Modi is a Greek organic extra virgin olive oil with a unique flavour. It comes from a special variety of olives called "Kolovi" cultivated exclusively on the Greek Island of Lesvos, in the Aegean Sea. Modi is harvested and bottled by hand, and crushing begins only 7 hours after harvesting so the fruits of the olive will maintain their amazing freshness and unique fruity flavour.
“Modi” has an acidity below 0,2% and is characterised by its distinctive thin-fluid texture (low viscosity, soft taste), its gold-yellow colour due to the low chlorophyll in its content, is the best defense against time and its aroma and taste; which mostly comes from the variety of the “Kolovi”.
The areas where "Kolovi" is cultivated are mountainous and semi-mountainous. This characteristic of the land gives the olive oil its unique taste and they enrich its aroma substances. The island of Lesvos is located northeast on the Aegean Sea. The climate on the island is mild Mediterranean with an average temperature of 18°C, 750mm rainfall and plenty of sunshine. The special characteristics of the island’s olive oil have been officially recognised by the European Union and certified as PGI (Protected Geographical Indication). Moreover, all the extra virgin olive oils of Lesvos have been approved by the EU as PDO (Protected Designation of Origin) for the geographical names of Mytilene, Kalloni of Lesvos and Plomari of Lesvos.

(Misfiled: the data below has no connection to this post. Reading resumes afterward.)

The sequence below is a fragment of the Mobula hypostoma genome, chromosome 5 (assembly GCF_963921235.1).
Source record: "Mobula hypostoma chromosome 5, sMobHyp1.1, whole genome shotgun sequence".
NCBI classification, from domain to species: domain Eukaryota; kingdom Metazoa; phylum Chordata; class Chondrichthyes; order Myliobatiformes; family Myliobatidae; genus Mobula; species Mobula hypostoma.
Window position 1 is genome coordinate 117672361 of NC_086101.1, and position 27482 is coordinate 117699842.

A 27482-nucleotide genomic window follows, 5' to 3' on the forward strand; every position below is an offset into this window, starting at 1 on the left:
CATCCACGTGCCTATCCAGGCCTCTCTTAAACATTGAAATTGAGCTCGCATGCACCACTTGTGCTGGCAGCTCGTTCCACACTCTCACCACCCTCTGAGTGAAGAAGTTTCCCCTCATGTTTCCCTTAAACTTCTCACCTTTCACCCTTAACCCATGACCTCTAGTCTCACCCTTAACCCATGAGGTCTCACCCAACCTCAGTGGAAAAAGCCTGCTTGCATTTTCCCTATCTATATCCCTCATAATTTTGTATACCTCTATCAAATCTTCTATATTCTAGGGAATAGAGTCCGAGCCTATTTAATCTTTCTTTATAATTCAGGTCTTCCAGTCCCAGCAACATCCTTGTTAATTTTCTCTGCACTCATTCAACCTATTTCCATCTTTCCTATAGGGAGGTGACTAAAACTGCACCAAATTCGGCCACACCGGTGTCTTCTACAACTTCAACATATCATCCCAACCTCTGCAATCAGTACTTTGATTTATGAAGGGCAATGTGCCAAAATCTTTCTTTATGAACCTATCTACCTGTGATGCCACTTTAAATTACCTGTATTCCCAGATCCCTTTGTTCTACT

In ancient Greece, “Modi” was used to measure volume. Depending on different regions, it was used to measure cereals, dried goods, liquids, fruits, surfaces, length as well as olive oil production. On the island of Lesvos, it was used specifically as measurement for olive oil production; 1 “modi” was 500 “okades” olives. “Oka”, a measurement originally used in Turkey, is equal to 1.280 grams. Thus, one “modi” equals 640kgs. The word “Modi” had a very significant commercial value during the Ancient, Roman and Byzantine periods. Moreover, the word “modi” was a popular expression of blessing amongst the farmers. They would say “May the days be good, a thousand modis!”, wishing each other a good harvest in order to produce many modis